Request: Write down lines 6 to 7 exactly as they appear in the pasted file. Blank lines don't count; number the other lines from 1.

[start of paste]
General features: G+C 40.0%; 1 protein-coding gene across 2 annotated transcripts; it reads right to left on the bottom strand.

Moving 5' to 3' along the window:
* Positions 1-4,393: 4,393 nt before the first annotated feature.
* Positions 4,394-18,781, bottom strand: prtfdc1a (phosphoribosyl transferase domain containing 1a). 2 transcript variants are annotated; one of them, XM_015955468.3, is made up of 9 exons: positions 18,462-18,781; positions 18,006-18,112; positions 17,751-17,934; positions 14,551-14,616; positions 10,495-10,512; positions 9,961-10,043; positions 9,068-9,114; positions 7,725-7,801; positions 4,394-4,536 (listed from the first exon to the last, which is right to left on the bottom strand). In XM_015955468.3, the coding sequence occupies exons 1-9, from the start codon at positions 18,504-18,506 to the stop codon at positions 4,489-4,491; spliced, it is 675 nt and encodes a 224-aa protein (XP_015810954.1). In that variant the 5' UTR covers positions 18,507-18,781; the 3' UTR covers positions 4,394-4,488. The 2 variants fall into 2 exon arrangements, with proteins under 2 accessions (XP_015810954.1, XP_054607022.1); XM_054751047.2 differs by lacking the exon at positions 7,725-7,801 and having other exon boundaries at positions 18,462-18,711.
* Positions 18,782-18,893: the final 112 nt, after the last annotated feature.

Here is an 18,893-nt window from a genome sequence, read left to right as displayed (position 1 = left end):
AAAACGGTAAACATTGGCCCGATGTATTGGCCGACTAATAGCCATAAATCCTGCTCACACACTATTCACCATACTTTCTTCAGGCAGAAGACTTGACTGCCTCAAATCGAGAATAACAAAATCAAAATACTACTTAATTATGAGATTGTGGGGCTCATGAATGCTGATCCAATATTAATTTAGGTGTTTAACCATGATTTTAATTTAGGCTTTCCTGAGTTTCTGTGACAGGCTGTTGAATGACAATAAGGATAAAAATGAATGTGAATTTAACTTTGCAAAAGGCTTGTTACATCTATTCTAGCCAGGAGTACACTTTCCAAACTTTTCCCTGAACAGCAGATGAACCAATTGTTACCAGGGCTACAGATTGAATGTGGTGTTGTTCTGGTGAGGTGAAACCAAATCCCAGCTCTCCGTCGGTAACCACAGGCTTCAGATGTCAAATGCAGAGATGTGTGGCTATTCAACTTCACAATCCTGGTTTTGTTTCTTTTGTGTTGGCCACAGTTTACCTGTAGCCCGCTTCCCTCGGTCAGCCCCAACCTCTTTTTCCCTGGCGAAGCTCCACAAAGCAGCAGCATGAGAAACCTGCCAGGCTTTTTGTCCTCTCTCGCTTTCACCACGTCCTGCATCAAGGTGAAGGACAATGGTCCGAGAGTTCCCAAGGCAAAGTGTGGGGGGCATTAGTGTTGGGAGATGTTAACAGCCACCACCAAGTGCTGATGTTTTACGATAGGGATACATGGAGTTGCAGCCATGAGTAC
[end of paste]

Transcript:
Here is an 18,893-nt window from a genome sequence, read left to right as displayed (position 1 = left end):
AAAACGGTAAACATTGGCCCGATGTATTGGCCGACTAATAGCCATAAATCCTGCTCACACACTATTCACCATACTTTCTTCAGGCAGAAGACTTGACTGCCTCAAATCGAGAATAACAAAATCAAAATACTACTTAATTATGAGATTGTGGGGCTCATGAATGCTGATCCAATATTAATTTAGGTGTTTAACCATGATTTTAATTTAGGCTTTCCTGAGTTTCTGTGACAGGCTGTTGAATGACAATAAGGATAAAAATGAATGTGAATTTAACTTTGCAAAAGGCTTGTTACATCTATTCTAGCCAGGAGTACACTTTCCAAACTTTTCCCTGAACAGCAGATGAACCAATTGTTACCAGGGCTACAGATTGAATGTGGTGTTGTTCTGGTGAGGTGAAACCAAATCCCAGCTCTCCGTCGGTAACCACAGGCTTCAGATGTCAAATGCAGAGATGTGTGGCTATTCAACTTCACAATCCTGGTTTTGTTTCTTTTGTGTTGGCCACAGTTTACCTGTAGCCCGCTTCCCTCGGTCAGCCCCAACCTCTTTTTCCCTGGCGAAGCTCCACAAAGCAGCAGCATGAGAAACCTGCCAGGCTTTTTGTCCTCTCTCGCTTTCACCACGTCCTGCATCAAGGTGAAGGACAATGGTCCGAGAGTTCCCAAGGCAAAGTGTGGGGGGCATTAGTGTTGGGAGATGTTAACAGCCACCACCAAGTGCTGATGTTTTACGATAGGGATACATGGAGTTGCAGCCATGAGTAC